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How to optimise your website for Accessibility

How to optimise your website for Accessibility

Today David Goosem and John King co-presented at Sitecore's Global Virtual SUGCON Conference sharing their knowledge and learnings with the Sitecore community. 2000 attendees tuned into the live event. Below is a summary of what the presentation covered.

Every website owner wants to attract and do business with as many website visitors as possible. However, only a few take the steps necessary to ensure their website is accessible and can be used by everyone.

The web for many people is an essential tool for doing business, learning, shopping and engaging with their world. When considering what your business should do to become compliant W3C WACG 2.1 guidelines is always a good start.

People with disability are three times as likely to avoid an organisation and twice as likely to dissuade others because of an organisation's negative diversity reputation. Australian Human Rights Commission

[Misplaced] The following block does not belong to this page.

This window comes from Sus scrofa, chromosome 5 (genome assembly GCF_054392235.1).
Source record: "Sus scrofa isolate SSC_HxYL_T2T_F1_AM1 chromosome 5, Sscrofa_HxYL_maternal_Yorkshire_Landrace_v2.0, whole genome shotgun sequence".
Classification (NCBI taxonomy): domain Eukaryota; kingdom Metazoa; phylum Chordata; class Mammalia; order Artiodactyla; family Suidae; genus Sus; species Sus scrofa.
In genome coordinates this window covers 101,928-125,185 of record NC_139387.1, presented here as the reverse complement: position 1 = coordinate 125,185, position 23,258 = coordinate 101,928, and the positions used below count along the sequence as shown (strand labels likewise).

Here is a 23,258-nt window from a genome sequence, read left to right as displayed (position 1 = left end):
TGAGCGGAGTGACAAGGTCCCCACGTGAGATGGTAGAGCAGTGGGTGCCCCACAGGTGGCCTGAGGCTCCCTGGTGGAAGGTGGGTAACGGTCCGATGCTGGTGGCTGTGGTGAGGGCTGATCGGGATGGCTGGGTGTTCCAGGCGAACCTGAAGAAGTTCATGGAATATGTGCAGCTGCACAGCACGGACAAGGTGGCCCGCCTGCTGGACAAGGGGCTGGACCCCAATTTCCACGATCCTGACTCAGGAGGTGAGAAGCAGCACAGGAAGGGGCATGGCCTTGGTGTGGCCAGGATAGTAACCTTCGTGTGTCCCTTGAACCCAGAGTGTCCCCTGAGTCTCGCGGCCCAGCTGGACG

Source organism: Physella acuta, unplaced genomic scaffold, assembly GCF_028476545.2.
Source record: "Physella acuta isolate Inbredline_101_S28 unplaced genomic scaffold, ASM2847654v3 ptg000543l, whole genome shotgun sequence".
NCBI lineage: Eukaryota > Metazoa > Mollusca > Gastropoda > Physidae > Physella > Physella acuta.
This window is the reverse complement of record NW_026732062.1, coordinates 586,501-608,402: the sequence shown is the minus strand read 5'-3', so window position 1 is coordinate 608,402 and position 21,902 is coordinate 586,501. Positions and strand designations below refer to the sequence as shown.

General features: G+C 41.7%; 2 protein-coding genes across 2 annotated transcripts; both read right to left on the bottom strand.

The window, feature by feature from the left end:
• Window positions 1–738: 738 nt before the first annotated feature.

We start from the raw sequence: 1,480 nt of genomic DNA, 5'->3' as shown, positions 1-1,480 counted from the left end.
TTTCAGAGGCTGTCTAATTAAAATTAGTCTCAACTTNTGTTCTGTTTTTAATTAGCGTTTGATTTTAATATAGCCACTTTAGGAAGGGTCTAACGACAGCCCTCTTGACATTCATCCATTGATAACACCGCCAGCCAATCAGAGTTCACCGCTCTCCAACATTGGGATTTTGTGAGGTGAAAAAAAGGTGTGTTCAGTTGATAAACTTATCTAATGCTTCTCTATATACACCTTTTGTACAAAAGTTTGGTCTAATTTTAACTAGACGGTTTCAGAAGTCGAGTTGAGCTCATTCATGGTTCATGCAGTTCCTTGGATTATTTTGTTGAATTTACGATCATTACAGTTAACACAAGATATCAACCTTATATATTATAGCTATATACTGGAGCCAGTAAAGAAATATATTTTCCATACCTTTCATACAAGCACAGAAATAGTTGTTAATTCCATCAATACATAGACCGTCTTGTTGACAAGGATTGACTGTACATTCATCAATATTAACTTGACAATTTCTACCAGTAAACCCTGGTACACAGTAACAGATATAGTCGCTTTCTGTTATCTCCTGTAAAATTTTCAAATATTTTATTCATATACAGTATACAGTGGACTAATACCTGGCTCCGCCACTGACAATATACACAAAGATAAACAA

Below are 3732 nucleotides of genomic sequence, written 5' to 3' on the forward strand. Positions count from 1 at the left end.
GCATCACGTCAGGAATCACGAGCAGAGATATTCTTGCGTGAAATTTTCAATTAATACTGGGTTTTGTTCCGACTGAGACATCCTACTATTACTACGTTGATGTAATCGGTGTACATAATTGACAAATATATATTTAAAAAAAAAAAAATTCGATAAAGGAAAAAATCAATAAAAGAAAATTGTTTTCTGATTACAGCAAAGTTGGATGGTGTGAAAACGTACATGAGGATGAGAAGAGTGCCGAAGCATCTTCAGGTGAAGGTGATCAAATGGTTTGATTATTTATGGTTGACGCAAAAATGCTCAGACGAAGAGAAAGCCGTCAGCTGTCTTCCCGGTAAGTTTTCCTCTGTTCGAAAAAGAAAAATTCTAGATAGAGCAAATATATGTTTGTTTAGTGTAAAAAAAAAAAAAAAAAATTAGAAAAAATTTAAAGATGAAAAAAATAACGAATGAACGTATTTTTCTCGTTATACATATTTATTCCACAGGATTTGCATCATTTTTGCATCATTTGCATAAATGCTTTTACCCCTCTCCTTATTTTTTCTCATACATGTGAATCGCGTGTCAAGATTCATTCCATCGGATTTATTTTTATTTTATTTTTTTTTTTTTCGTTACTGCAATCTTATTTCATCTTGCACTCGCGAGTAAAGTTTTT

According to W3C, a disability is any condition that restricts a person's mental, sensory or mobility functions. It may be caused by accident, trauma, genetics or disease. A disability may be temporary or permanent, total or partial, lifelong or acquired, visible or invisible.

Digital inclusion doesn’t quite pull on the heart strings like some other human rights campaigns. Many businesses see it as an expense when really they should see it as an opportunity serve more potential customers. According to the United Nations, accessibility issues affects over 1.5 billion people across the globe who have a disability, as well as plenty more with age-related impairments.